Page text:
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Two Classic Cars That Will Skyrocket Over the Next Ten Years

McKeel Hagerty, CEO of Hagerty was recently interviewed about the current state of the collector classic car market and what they foresee for the future.

According to Mr. Hagerty, the classic car market is slowing down, but a new market of younger buyers is emerging and driving up prices on more recent model cars.

Auction sales are down 11% compared to just a year ago with high-end vehicles feeling most of that decline.  One reason the top selling, one million dollars or higher, vehicles are seeing a decline is that there are just fewer of them being offered.  The total number of cars for sale at auction fell 12 percent, according to Hagerty.

McKeel Hagerty, CEO of Hagerty, said the top end of the market has “plateaued” after huge price surges in 2014 and 2015.

“The market has been so strong for so many years, many of the best examples have already come to market at the auctions,” he said. “Once all that frothiness chewed itself up in the auction market, many of them have gone to a private sale environment.”

When the high-end cars become harder to find, the lower priced vehicles start to see an increase in demand.  Two such vehicles are the 2008 Lamborghini Murcielago and the 2002 Pontiac Trans Am.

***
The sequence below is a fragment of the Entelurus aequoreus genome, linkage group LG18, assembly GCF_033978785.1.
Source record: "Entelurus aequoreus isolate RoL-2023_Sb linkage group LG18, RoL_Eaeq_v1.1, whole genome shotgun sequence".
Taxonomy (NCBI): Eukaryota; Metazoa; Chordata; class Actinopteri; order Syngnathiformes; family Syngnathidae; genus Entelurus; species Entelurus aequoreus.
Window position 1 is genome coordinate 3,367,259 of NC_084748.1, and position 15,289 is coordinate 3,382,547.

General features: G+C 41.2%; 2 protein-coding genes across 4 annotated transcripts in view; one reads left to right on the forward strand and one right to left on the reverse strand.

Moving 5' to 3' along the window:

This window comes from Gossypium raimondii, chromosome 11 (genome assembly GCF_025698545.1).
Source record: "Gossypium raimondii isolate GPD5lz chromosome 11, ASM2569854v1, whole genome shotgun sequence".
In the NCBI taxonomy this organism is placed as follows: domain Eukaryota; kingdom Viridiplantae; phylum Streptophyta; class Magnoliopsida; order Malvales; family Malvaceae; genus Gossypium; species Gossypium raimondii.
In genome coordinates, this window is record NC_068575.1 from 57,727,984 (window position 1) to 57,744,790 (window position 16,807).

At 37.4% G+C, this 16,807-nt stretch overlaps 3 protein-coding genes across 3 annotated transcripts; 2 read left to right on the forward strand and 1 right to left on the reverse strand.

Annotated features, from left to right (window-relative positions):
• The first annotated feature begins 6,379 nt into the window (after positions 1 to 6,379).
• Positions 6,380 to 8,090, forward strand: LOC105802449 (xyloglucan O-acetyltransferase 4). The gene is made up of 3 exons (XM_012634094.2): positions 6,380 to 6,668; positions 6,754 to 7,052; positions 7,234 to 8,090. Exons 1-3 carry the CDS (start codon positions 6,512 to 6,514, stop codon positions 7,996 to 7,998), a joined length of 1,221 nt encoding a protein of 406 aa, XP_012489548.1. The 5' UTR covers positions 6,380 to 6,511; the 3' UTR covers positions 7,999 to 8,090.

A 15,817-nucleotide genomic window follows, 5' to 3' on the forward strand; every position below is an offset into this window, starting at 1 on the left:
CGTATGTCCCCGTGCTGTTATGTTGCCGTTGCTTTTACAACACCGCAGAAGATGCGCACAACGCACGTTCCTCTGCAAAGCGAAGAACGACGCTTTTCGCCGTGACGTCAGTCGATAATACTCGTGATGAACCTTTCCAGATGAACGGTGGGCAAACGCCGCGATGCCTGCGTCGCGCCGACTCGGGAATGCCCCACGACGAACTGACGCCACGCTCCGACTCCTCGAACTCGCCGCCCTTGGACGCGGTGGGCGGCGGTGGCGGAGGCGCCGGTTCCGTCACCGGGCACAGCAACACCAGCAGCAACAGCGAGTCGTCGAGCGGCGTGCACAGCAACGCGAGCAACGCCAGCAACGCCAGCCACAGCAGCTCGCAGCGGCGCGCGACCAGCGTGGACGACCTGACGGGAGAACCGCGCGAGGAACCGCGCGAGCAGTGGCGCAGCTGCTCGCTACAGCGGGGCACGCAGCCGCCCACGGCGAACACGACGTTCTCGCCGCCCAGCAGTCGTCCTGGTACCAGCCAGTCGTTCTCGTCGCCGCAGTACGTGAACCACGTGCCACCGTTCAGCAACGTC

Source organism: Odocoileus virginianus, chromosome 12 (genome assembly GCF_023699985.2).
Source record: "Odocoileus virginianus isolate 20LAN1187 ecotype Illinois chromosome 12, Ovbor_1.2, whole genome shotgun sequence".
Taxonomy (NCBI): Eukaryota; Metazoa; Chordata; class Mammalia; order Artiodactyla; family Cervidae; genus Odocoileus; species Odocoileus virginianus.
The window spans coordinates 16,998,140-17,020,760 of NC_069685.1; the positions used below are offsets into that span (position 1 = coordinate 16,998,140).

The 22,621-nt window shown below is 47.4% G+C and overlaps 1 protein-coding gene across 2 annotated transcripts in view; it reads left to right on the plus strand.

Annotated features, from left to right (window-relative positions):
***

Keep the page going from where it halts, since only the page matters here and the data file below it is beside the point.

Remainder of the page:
It might sound odd to hear that a Lamborghini is considered a lower end car, but try to remember that collector cars over the one million dollar price tag are what are now considered high-end.

That 2008 Lamborghini Murcielago is worth about $225,000 despite having an original price tag of $300,000.  In the next ten years, however, that $225,000 price tag will easily double according to Hagerty’s market predictions.

Similar story goes for the 2002 Pontiac Trans Am.  New they sold for $25,000.  The good news is they are already selling as high as $35,000 in good condition.   “Most cars depreciate to some level, and many of them just go down and disappear,” he said.

McKeel Hagerty continued “What distinguishes a collector car, it develops a curve where it depreciates and starts making its way back up to the purchase price and then it goes up from there. We call it the J curve. Both the Murcielago and the Trans Am have terrific J-curves.”

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